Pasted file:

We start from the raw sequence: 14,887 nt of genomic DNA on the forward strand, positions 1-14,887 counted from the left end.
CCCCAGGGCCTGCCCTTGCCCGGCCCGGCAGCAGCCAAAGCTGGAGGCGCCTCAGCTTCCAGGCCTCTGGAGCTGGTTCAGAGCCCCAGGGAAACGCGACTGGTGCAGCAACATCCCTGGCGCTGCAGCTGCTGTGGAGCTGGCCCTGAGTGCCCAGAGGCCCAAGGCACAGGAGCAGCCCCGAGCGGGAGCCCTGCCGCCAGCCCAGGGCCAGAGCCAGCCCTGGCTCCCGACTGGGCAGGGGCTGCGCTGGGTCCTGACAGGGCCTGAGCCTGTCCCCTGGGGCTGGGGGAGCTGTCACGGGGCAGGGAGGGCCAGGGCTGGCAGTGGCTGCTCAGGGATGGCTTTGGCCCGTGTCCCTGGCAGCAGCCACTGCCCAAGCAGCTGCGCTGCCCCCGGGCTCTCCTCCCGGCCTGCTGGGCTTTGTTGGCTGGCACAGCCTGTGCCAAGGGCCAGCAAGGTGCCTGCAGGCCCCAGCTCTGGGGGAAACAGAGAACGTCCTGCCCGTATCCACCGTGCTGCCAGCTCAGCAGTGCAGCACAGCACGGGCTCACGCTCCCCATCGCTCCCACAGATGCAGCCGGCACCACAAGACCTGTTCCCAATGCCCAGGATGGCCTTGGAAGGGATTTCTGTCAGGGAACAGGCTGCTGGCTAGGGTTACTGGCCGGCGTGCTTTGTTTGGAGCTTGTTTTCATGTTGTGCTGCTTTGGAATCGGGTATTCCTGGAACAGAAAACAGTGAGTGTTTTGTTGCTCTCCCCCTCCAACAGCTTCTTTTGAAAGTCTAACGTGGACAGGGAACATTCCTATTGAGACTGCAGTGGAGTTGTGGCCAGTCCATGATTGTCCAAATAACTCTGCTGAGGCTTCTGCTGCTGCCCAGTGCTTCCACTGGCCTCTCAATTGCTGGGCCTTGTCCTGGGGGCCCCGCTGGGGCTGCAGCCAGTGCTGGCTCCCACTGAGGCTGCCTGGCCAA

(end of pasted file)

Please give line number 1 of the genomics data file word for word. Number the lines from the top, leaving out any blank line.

We start from the raw sequence: 14,887 nt of genomic DNA on the forward strand, positions 1-14,887 counted from the left end.